Should You Change Your Pool's Filter Before Using It This Summer?

As the days get warmer, we'll be ready to put away the extra blankets and crank up the AC. It's almost time for barbecue days with friends, soaking up the sun, and jumping in the pool. However, before opening up your pool for the summer, there are some maintenance items that need your attention. For example, you should check the filter and decide whether to change it. Three types of pool filters — sand, cartridge, and Diatomaceous Earth (DE) filters — work differently to reach the same goal. Since each filter is distinct from the others, they have specific requirements that will let you know if you should change them before using your pool.

Sand filters are tanks filled with sand that are connected outside of the pool. Water flows through the tank and the sand collects the particles and debris. The filter then pushes back clean water. The Diatomaceous Earth filter or DE filter uses grids covered in powder derived from sedimentary rock to filter water. These powder coated grids are able to catch even tiny particles in the water. If you had your sand or DE filter cleaned in the fall, you should be able to leave it in place without further maintenance. Cartridge filters use a simple cloth material to filter and hold debris. They should be cleaned more often.

How to know if your filter needs changing

If you've never cleaned or changed your pool filter, then you'll definitely want to get a jump start on it now. Each filter has a lifespan of a few years, so sometimes you can get away with backwashing instead of replacing it. Backwashing is an easy process where you filter the water backward so that it comes out through the drain instead of being returned to the pool. Doing this releases all the waste and debris that has gotten stuck in the filter.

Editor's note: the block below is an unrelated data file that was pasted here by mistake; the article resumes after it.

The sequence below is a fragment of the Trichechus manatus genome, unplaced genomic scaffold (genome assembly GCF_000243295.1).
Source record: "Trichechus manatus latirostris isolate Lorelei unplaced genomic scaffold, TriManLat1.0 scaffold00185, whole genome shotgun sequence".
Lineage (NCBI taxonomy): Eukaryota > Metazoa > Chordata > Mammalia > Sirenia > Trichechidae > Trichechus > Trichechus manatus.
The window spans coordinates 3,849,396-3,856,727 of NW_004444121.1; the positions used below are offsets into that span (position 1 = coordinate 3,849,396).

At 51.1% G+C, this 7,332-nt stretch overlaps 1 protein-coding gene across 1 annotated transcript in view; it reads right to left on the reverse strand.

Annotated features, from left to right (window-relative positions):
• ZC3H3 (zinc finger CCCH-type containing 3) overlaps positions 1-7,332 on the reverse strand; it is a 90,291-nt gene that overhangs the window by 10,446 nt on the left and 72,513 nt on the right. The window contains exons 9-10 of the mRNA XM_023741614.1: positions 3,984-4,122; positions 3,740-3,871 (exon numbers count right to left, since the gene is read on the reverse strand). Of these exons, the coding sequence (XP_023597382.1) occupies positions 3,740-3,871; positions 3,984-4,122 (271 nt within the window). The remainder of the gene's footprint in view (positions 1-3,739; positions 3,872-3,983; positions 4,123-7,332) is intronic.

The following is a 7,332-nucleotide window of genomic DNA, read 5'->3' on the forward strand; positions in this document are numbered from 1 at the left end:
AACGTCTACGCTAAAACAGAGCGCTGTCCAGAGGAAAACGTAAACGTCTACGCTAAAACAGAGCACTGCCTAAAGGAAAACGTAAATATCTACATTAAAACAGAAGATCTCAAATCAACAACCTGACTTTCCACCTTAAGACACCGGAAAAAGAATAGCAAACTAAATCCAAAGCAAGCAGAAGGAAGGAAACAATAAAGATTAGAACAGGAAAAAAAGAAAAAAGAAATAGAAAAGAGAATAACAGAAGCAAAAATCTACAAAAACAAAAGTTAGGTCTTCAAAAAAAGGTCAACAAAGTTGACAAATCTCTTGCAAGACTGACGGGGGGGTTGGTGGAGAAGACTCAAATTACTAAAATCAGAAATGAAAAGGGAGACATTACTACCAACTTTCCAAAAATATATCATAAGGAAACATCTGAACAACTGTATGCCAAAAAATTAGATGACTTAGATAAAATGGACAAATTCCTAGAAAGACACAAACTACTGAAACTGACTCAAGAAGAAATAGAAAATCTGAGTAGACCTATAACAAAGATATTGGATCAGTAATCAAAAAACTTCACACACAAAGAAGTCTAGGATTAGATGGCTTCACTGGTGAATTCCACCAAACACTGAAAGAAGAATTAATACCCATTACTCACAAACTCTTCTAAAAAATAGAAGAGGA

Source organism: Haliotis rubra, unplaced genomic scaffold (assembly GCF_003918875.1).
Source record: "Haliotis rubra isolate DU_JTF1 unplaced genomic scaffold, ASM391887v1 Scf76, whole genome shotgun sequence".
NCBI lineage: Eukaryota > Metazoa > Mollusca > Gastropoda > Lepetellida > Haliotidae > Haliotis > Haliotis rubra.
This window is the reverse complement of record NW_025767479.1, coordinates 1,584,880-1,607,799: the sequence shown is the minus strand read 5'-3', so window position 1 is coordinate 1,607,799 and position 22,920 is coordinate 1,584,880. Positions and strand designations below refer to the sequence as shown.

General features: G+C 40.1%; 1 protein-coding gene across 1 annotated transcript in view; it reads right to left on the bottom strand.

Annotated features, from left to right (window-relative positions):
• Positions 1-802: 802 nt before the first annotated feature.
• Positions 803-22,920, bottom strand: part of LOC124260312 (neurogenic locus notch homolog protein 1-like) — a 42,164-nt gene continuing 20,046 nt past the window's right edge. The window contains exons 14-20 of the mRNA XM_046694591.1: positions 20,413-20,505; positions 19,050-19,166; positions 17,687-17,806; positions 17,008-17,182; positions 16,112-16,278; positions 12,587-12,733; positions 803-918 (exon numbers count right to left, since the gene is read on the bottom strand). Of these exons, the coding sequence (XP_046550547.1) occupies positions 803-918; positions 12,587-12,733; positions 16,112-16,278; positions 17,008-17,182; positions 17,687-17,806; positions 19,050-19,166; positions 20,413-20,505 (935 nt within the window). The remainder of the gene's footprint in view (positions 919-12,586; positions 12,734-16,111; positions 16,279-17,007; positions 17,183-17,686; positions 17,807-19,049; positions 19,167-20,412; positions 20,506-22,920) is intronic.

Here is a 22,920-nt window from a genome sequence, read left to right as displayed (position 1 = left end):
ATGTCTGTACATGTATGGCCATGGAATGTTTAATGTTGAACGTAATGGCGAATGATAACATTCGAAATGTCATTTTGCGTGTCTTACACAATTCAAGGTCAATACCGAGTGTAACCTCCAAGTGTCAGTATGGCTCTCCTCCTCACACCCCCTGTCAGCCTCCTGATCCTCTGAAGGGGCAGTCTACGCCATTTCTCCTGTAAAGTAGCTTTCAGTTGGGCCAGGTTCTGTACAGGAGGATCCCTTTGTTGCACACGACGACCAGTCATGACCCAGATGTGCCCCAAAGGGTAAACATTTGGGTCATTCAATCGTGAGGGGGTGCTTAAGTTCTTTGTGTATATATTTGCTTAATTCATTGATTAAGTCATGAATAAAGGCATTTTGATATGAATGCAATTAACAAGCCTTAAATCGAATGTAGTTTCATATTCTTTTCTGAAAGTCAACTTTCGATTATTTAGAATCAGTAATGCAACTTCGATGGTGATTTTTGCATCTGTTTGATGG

A sand filter has three to five years of life. The first couple of years are the strongest for sand filters; after that, they start getting too much buildup that eventually permanently clogs the filter. So, if your sand filter is in its third year, it might be time to change it. DE filters typically last for four to five years, but if their grids are well taken care of, that will extend their life span up to 10 years. Once the grids get damaged through tears, though, the diatomaceous earth retreats to the pool's bottom. You'll need to change the filter if you notice a grey or white powder at the pool's base. Lastly, a filter cartridge can last between three to five years, however, you should clean the cartridge every six months to keep the filter in pristine condition. If you notice changes in the water clarity, it's time to change the cartridge.

Check the pump pressure weekly

Once you start using your pool, checking the pump pressure weekly is vital. If the pressure is too high, your filtration system will stop working. In addition, it can create blockages since it's working harder to push out the dirty water and replace it with clean water. To avoid replacing the filter, especially if it's in good condition, check the pressure gauge weekly to ensure it's at the correct level. Also give the pressure gauge a thorough inspection; any cracks or damages indicate that you need a new one. By including a pump pressure checkup in your pool maintenance, you'll avoid having any issues with your filtration system and keep it in perfect condition.

If your pump is not holding a steady amount of pressure, replacing it can cost between $150 to $800 (via Orange Leaf Pool Care), depending on the type you need. Once you check the status of your pump, move on to the filter to check if it's still filtering the water properly. If the pump pressure increases, you'll need to deep clean the filter because of the debris and chemicals that have clogged it. Cartridge cleaners can be installed to help extend the life of your pool cartridge filter by keeping it cleaner for longer. Of course, it will still get dirty after time and need to be replaced, just not as often.